The Secret Email Marketing Checklist

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Posted: March 10, 2014 | Email Marketing

Marketing is unlike many other functions in one very important way – if you make a mistake, it’s hard to hide.  If you’re in email marketing, your errors are seen by every customer and prospect that opens your emails, which is why few things are scarier than approving a send to an extremely large audience (except, perhaps, my unwashed face in the morning). I have nightmares in which I find out, the morning after a big send, that I’ve spelled every customer’s name wrong.

My fear of sending out a bad email has caused me to create something that I don’t share with a lot of people. In fact, I’ve never shared this with anyone – not even my parents. But among other marketers I feel safe revealing my creation:  my secret email checklist.

Every marketer has a checklist, whether or not we make them public. The checklist is your final quality assurance before you hit “send”. It helps you ensure that you’ve caught every error, and double-checked every step. For many marketers (like myself) the checklist helps you sleep at night.  If you have a secret checklist, feel free to compare it against mine. If you don’t have a checklist, it’s time to make one.

The Anatomy of an Email Send

A good checklist depends on a solid understanding of your email send’s moving parts. When you make edits to one section of an email, it often influences another component. For example: if you change the recipient of your email, you also need to change the email’s messaging and subject line to reflect the new audience.

So what are the basic components of an email send?

  • Audience: Who you are sending the email to
  • Content: What you are saying
  • Creative: How the email will look
  • Campaign: The vehicle (program or campaign) that is sending out your email

The above list may seem obvious, but when you create your checklist, you’ll want to group your safe guards around each component.

Start with Company Practices

Make a list of any company-wide best practices/style guides that fall under one of those four components (Audience, Content, Creative, and Campaign). Iterate these best practices, and their applications, continually in meetings. This step helps to create consistency across all communications, especially if you have a large team, and different roles are responsible for sending emails to different audiences.

Below are just a few examples of Marketo’s best practices/style guides for each component. We actually use a much longer list, but I wanted to give examples of every type of guidance:

  • Audience
    • When you upload a list of recipients for your email send,  are all names properly capitalized?
    • Have you excluded bad email values from your list?
    • Are you referencing only the most up-to-date field created by marketing operations?
  • Content
    • Is your language inclusive of all of your audience’s business types?
    • Are you adhering to company-wide spelling/capitalization guides?
    • Does all dynamic content appear correctly across devices/email servers?
  • Creative
    • Do image borders adhere to your style guide?
    • Have you written custom descriptions for all uploaded images?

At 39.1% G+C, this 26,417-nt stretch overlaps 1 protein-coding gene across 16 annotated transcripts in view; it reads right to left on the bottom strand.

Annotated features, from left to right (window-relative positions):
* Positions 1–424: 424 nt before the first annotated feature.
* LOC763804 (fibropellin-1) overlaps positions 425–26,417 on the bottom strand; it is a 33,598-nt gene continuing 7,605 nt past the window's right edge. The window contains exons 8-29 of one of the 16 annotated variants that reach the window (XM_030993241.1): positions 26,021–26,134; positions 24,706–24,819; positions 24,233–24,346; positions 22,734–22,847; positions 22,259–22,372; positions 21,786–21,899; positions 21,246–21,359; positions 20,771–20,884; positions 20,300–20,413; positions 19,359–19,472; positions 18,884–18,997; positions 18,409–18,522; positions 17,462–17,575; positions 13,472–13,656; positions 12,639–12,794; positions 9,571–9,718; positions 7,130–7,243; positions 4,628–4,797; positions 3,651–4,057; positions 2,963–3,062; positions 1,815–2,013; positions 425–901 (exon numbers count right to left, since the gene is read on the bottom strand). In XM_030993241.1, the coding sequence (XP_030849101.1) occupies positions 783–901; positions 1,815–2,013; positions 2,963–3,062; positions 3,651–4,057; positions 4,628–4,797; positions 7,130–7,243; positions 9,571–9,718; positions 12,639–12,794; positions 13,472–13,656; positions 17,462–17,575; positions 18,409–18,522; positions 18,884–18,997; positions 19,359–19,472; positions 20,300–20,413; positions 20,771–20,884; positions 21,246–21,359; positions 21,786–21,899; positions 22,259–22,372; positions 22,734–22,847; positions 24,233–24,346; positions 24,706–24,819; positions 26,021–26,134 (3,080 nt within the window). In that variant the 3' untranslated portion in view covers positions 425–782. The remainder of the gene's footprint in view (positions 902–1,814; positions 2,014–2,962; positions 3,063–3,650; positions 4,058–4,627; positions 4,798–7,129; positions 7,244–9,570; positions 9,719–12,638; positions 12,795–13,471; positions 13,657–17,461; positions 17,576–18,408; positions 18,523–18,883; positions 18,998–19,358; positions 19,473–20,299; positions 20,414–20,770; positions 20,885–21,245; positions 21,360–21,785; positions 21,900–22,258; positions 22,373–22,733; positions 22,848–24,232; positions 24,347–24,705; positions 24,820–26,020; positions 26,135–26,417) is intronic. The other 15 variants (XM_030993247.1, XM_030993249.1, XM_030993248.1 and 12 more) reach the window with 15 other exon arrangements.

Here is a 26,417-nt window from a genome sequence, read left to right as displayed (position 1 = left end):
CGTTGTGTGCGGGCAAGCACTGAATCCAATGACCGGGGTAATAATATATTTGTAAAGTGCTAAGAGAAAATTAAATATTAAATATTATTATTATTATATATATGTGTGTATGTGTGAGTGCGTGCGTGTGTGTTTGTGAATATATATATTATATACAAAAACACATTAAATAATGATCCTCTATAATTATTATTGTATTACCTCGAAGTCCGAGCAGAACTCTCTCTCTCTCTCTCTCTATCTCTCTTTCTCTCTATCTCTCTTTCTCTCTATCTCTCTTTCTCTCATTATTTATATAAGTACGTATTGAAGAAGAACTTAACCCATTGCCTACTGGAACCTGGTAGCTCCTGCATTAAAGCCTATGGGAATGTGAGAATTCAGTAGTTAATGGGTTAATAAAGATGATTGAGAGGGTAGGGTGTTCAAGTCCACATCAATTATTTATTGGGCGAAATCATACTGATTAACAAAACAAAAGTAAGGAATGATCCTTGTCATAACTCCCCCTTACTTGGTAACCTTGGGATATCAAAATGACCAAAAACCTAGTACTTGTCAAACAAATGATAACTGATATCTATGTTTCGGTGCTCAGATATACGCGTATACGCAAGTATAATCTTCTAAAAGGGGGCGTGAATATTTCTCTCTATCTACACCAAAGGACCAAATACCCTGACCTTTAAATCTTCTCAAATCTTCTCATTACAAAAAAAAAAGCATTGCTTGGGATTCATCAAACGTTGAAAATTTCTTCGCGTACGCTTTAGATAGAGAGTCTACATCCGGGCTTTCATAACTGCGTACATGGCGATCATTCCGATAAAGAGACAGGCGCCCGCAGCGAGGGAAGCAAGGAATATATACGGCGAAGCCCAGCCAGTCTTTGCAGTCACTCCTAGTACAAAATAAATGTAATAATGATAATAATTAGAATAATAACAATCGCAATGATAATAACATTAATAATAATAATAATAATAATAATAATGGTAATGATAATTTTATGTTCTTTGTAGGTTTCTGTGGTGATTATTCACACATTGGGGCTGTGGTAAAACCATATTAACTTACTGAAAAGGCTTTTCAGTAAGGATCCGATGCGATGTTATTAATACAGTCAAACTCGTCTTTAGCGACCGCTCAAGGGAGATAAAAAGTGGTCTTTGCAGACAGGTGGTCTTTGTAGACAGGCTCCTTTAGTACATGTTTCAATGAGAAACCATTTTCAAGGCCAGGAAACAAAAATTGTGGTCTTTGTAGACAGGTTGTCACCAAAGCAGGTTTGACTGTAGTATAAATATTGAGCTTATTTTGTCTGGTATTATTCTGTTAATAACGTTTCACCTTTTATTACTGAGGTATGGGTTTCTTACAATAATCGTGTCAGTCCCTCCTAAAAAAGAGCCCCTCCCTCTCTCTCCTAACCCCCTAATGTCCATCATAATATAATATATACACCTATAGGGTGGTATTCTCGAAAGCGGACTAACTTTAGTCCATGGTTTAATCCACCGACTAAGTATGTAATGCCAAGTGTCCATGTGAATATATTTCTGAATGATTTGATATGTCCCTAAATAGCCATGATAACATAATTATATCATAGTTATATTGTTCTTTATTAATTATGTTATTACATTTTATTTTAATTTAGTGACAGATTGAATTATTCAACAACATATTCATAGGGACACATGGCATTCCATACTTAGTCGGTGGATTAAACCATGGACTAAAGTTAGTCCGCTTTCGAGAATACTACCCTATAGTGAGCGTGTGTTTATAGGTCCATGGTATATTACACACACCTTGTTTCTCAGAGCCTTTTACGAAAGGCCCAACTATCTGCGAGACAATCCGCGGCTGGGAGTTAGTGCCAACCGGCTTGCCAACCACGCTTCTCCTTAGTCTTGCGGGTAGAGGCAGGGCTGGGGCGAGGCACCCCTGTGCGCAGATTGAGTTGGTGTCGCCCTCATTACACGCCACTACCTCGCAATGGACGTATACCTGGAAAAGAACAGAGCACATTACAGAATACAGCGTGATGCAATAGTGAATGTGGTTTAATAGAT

• Campaign
    • Is your send’s scheduled time in the correct time zone?
    • Have you left, at minimum, an hour between completion and schedule time, allowing for last-minute changes?
    • Are tokens correct?
    • Is the proper email and list referenced?

Account for Your Biases and Mistakes

As humans, we are incredibly prone to errors, and we tend to make the same errors over and over again. That’s why, once you have your basic checklist down, you need to account for biases you have in your writing, or mistakes you’ve made in the past. This is also why we encourage our co-workers to give us feedback in an open way – your colleagues might pick up on these patterns more easily than you can.

At Marketo, we present one another with our “Fail of the Week”. Each week, someone presents on a common pitfall, and explains how that pitfall can be avoided. Because I am primarily an email marketer, most of my mistakes fall under the content category.

I actually break down content-related pitfalls into three categories: content, editing, and formatting. Here are some of the items on my checklist.

  • Content
    • Cut, cut, cut. My first few drafts are usually too long — is my final email short and sweet?
    • Pain points. Does my email call out customer pain points, and explain how our product addresses them?
    • Summarize. Have I let my readers know, at the gate, what the asset or event I’m promoting is about?
    • Narrate. Am I telling a cohesive story?
    • Tone. Does the tone of my email match the tone of the asset or event?
  • Editing 
    • Are my punctuation and bullet points consistent?
    • Are there any comma splices?
    • Is my capitalization consistent?
    • Are there any run-on sentences?
  • Formatting
    • Is the Marketo logo properly linked?
    • Are the HTML and text versions of my email both clean?
    • Are any paragraphs too long, when I look at the email all at once?
    • Is my top header in all-caps?

As marketers, the more we share our checklists, the better.  Now that I’ve shared my secret checklist, what’s on yours?

Related Resources

Phillip Chen is the Sr. Marketing Coordinator at Marketo, where he manages both the strategy and execution of our lead nurturing programs. Phillip graduated from the University of British Columbia in Vancouver, Canada with a Bachelor of Commerce.

Read Phillip's Blogs

To err is human! Use this #emailmarketing checklist to keep your email sends error-free

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